Any fish will work for this recipe. Just pick your favorite fillet and go with it. We just happened to have a huge lake trout in the freezer, so this is what I used. It is finally mushroom season, and morels are my favorite. Time to stock up!
Lake Trout with Morels
1 lb fish fillets 1/2 to 3/4 thick
2 Tbsp butter
1 1/2 cups fresh mushrooms, sliced
1/3 cup green onion, sliced
1 tsp fresh thyme, or 1/4 tsp dry thyme
- Thaw fish if frozen. Pat dry and place in baking dish. Sprinkle with sea salt.
- In a saucepan melt butter and add mushrooms, onions and thyme. Cook until tender.
- Pour over fish and bake in 450 degree oven for 12-18 minutes. Fish should flake easily with a fork when done.
If you are lucky enough to have a surplus of morels this year there are many ways to preserve them. I have tried just about everything, and several methods work.
1. I thoroughly rinse the mushrooms in cold water. Then sauté in butter for no longer than 3 minutes. Let cool and place in a zip lock baggie with juices from pan. When you are ready to eat, cut off the plastic bag and place the whole frozen block in a skillet. Cover and cook on low. Tastes just like fresh, with a slight difference in firmness and texture.
2. I have dried them on a string in the attic for a month, I have laid them on the oven rack and dried them at 160 degrees for about an hour. I have laid them on window screens out in the back yard until dry. I have never owned a dehydrator, so that’s the only method I haven’t used. Of everything I’ve tried, threading them onto a string (like a little mini-clothes line) was by far the best. When rehydrated the taste and texture was exactly the same as fresh out of the ground. Maybe because no heat is used?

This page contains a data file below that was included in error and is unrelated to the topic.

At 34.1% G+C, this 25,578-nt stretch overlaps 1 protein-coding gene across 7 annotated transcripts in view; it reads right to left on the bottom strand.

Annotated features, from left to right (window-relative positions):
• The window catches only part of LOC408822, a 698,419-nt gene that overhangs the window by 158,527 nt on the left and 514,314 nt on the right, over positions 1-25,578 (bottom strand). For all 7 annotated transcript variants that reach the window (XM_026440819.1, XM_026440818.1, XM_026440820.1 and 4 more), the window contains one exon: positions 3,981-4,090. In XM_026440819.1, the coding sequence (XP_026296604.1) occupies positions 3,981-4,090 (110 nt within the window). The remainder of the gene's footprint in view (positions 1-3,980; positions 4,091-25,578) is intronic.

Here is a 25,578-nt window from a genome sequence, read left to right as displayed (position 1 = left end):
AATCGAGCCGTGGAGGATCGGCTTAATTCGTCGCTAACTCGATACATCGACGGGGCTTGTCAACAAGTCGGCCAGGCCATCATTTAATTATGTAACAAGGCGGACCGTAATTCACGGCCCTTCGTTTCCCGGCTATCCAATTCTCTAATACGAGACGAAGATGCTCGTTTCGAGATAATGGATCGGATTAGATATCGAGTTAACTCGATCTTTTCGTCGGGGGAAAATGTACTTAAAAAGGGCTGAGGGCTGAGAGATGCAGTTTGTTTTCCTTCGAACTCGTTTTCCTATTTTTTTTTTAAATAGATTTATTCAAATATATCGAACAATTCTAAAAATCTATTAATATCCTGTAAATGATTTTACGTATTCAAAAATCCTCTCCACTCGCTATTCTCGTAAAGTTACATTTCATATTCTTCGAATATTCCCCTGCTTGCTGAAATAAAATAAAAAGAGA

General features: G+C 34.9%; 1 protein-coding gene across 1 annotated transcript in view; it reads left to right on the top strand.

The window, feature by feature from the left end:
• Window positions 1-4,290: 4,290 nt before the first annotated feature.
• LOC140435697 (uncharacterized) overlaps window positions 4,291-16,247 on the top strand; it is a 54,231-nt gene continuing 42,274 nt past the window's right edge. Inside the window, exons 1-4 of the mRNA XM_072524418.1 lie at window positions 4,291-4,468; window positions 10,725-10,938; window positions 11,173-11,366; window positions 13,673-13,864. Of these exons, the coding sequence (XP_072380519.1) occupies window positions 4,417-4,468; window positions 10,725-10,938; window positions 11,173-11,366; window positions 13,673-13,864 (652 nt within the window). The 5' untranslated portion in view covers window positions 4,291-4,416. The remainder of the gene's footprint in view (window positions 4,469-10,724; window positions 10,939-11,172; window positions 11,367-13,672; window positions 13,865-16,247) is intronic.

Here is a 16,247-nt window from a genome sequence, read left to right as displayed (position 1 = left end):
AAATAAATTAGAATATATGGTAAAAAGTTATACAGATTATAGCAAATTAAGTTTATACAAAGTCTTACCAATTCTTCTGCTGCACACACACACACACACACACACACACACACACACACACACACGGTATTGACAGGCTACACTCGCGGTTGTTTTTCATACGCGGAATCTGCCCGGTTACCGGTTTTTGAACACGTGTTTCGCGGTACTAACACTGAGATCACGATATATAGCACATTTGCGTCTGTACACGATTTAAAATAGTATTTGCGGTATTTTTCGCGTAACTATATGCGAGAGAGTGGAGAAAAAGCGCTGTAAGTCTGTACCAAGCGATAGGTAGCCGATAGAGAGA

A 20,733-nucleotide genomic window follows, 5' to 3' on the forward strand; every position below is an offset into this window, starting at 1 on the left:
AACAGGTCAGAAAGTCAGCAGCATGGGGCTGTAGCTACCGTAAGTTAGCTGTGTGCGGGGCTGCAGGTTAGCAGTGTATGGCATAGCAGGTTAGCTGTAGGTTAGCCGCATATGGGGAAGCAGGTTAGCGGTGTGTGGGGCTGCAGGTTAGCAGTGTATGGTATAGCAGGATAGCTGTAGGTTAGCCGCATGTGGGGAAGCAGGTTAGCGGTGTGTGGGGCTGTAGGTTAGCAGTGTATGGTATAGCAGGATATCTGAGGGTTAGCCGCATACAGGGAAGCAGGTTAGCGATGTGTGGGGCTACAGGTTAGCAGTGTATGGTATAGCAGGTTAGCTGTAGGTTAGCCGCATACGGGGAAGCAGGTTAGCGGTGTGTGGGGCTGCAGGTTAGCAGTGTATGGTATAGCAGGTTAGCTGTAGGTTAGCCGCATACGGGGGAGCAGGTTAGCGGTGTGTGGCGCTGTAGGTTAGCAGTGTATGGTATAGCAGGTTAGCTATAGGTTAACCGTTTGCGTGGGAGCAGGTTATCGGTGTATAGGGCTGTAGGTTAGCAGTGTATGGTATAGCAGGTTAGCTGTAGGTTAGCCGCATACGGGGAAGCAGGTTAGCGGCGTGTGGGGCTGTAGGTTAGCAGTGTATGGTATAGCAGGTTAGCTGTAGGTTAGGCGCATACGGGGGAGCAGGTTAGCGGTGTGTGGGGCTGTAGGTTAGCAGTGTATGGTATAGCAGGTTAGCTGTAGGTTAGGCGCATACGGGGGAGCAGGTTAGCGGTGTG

3. I have washed and drained the mushrooms so they are almost dry. Then laid them on a cookie sheet and placed them in the freezer until solid. Pack into bags and vacuüm seal. This method changed the texture a bit, but the flavor was the same.
4. My least favorite method was packing a mason jar (or other freezer container) with mushrooms, covering that with cold water and freezing. They would be ok for soup, but the texture was too mushy for my tastes. And a lot of the flavor gets dumped out with the water after thawing.
Happy mushroom hunting!
May 25, 2012 at 1:01 AM (Health, Non Toxic, Your Journey to Health)
Tags: Cook, cooking, food, Health, kitchen, Mineral, real food, Salt, Sea salt, seasonings, Simple, Sodium chloride
Hawaiian Deep Sea Salt
Salt has received a lot of press in past years. One minute it is absolutely essential to life, and the next it is giving you hypertension and trying to kill you.